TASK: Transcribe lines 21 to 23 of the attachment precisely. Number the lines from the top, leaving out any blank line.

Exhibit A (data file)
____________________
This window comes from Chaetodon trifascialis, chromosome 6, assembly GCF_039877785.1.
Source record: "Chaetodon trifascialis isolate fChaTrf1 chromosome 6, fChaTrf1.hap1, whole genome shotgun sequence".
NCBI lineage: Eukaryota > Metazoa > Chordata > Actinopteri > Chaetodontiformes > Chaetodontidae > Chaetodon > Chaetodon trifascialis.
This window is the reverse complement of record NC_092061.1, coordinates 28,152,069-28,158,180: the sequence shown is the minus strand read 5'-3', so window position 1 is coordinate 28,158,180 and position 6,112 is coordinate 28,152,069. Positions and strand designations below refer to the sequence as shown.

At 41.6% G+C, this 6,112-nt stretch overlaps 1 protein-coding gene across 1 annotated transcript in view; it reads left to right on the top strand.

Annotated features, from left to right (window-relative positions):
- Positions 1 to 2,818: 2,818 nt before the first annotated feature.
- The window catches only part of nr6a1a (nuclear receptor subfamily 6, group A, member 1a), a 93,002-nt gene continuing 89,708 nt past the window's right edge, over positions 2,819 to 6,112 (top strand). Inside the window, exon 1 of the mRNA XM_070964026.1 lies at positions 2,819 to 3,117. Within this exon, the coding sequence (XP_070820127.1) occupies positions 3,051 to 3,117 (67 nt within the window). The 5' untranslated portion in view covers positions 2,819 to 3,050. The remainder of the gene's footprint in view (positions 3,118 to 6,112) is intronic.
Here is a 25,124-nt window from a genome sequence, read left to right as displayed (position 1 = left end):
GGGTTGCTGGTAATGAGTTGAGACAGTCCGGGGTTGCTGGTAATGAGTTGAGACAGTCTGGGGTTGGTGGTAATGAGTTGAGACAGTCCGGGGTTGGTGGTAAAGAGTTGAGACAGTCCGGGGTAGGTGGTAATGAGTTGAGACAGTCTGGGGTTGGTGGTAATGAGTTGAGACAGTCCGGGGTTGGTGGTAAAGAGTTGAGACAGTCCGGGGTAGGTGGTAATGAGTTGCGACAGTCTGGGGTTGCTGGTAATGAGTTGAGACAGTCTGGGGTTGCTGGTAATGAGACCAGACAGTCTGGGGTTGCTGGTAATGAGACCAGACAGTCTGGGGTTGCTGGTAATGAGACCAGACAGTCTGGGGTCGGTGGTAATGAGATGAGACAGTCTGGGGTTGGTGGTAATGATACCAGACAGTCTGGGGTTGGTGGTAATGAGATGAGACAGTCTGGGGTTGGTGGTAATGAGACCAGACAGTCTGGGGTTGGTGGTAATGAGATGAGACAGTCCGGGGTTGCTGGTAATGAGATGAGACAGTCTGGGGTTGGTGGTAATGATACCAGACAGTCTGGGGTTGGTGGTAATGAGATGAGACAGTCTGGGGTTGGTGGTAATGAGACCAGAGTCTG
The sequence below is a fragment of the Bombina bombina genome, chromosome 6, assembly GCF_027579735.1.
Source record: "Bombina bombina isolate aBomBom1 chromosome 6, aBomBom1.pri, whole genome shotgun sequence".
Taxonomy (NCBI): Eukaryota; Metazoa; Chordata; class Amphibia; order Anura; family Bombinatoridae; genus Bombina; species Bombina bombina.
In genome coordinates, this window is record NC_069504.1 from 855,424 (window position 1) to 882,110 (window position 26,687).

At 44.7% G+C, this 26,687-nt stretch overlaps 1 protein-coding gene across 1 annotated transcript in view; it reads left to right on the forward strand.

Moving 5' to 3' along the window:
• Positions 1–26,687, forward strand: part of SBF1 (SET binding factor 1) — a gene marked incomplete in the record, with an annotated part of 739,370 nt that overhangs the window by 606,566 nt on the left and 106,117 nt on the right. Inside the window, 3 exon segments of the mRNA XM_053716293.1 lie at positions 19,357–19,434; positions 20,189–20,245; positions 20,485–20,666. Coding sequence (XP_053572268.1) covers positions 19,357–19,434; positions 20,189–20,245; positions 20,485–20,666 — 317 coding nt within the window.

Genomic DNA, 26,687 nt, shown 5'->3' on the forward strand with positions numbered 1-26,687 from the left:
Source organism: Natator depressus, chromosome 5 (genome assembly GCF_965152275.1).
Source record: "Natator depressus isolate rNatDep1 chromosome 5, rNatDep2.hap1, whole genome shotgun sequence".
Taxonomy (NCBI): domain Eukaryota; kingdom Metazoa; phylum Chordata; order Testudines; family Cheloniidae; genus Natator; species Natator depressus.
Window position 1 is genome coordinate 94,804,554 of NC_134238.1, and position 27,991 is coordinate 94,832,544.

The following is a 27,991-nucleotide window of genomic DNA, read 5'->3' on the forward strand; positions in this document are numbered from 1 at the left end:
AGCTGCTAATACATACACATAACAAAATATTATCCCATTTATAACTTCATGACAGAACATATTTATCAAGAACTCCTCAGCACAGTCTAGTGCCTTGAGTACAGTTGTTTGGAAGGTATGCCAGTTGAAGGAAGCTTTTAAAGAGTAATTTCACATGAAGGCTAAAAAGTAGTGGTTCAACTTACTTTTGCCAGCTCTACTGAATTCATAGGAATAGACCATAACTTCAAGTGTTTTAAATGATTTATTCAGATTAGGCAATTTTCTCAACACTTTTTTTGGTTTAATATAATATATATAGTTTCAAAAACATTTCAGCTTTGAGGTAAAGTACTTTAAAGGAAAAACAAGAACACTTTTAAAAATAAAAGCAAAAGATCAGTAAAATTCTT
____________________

Taxonomy (NCBI): domain Eukaryota; kingdom Metazoa; phylum Chordata; order Testudines; family Cheloniidae; genus Natator; species Natator depressus.
Window position 1 is genome coordinate 94,804,554 of NC_134238.1, and position 27,991 is coordinate 94,832,544.

The following is a 27,991-nucleotide window of genomic DNA, read 5'->3' on the forward strand; positions in this document are numbered from 1 at the left end: